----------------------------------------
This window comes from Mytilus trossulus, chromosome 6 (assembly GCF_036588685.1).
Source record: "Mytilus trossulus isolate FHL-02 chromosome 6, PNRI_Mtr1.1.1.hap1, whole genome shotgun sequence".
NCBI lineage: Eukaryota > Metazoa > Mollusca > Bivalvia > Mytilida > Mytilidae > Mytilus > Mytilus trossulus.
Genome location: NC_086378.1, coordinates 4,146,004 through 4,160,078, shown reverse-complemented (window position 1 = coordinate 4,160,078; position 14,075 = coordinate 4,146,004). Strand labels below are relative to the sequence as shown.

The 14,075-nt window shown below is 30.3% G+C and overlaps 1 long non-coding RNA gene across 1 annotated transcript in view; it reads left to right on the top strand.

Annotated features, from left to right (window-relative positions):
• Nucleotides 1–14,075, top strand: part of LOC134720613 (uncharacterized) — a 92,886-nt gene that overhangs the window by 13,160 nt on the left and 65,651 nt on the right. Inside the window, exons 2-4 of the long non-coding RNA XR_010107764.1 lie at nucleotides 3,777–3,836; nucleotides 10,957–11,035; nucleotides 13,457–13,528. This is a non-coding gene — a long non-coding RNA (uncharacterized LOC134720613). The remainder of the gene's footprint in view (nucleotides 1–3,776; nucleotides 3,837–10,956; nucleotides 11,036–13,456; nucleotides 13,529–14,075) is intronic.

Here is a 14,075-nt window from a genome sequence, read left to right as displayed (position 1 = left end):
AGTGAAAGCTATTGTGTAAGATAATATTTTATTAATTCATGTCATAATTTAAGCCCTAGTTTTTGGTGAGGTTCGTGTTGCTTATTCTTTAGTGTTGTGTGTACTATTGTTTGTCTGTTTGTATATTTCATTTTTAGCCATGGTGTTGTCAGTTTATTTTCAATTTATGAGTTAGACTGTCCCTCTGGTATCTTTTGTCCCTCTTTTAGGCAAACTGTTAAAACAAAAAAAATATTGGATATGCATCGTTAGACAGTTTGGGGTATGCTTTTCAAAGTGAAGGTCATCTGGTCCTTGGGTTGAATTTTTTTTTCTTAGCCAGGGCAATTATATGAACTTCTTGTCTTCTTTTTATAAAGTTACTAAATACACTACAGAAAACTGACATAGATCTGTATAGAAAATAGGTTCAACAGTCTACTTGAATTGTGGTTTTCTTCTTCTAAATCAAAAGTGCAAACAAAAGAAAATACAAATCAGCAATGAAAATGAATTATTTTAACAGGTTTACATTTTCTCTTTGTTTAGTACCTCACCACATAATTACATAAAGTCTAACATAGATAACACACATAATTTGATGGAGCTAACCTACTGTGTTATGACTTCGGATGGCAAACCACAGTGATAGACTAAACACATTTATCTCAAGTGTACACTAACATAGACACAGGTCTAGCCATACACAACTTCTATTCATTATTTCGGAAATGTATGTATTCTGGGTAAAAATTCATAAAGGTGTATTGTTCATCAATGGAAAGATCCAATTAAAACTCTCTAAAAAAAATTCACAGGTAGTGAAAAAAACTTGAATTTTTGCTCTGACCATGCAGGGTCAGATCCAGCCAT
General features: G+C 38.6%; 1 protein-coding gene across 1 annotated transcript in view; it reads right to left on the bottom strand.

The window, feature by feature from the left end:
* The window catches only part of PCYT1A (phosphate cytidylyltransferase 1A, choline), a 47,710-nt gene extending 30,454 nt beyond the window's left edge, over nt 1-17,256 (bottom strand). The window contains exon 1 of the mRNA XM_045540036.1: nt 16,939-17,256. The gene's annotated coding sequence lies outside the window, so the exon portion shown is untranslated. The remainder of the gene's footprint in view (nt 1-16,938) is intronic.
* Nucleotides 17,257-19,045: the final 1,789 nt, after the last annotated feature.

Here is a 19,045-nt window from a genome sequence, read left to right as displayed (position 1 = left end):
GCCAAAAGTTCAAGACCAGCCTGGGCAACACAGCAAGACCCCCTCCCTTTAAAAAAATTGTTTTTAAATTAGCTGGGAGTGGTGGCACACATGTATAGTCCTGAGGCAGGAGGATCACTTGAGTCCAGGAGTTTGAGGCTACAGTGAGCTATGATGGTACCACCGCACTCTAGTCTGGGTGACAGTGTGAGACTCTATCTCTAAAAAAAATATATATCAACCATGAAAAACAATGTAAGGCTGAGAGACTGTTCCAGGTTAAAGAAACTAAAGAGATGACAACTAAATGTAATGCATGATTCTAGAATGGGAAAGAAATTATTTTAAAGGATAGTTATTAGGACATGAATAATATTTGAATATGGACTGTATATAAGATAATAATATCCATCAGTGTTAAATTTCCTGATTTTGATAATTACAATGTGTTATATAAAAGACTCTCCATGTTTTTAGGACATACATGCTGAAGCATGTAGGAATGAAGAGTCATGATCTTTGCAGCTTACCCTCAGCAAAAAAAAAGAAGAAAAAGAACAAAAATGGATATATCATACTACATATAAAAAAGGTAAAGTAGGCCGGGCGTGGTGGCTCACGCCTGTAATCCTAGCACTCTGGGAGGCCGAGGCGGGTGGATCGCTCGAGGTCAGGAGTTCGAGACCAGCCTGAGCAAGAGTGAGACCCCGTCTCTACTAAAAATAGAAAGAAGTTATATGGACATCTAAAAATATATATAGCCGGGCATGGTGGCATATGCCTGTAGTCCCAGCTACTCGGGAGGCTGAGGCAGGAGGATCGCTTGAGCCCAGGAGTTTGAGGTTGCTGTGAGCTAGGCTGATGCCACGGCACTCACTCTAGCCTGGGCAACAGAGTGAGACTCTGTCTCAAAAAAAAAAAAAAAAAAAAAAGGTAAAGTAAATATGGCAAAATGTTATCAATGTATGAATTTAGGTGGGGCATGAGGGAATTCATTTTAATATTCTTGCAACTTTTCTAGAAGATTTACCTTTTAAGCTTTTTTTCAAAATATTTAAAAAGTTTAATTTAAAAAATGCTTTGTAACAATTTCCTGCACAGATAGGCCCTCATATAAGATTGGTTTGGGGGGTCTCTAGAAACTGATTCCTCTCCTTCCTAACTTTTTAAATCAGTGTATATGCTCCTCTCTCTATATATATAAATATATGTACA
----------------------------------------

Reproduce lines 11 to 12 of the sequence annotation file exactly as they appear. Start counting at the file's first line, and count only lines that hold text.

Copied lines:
The window, feature by feature from the left end:
* The window catches only part of PCYT1A (phosphate cytidylyltransferase 1A, choline), a 47,710-nt gene extending 30,454 nt beyond the window's left edge, over nt 1-17,256 (bottom strand). The window contains exon 1 of the mRNA XM_045540036.1: nt 16,939-17,256. The gene's annotated coding sequence lies outside the window, so the exon portion shown is untranslated. The remainder of the gene's footprint in view (nt 1-16,938) is intronic.